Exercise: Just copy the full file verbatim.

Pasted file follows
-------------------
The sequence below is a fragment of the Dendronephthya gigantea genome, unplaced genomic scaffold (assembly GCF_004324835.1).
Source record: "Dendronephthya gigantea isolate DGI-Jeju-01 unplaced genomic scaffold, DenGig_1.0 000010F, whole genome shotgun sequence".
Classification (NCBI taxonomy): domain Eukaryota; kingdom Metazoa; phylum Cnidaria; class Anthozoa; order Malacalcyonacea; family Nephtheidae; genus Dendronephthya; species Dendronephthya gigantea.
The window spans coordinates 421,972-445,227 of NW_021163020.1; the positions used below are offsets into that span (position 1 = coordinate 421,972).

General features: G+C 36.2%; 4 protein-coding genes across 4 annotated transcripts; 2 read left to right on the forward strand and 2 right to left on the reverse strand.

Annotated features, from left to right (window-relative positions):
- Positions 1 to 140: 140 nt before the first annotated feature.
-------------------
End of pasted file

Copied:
The sequence below is a fragment of the Dendronephthya gigantea genome, unplaced genomic scaffold (assembly GCF_004324835.1).
Source record: "Dendronephthya gigantea isolate DGI-Jeju-01 unplaced genomic scaffold, DenGig_1.0 000010F, whole genome shotgun sequence".
Classification (NCBI taxonomy): domain Eukaryota; kingdom Metazoa; phylum Cnidaria; class Anthozoa; order Malacalcyonacea; family Nephtheidae; genus Dendronephthya; species Dendronephthya gigantea.
The window spans coordinates 421,972-445,227 of NW_021163020.1; the positions used below are offsets into that span (position 1 = coordinate 421,972).

General features: G+C 36.2%; 4 protein-coding genes across 4 annotated transcripts; 2 read left to right on the forward strand and 2 right to left on the reverse strand.

Annotated features, from left to right (window-relative positions):
- Positions 1 to 140: 140 nt before the first annotated feature.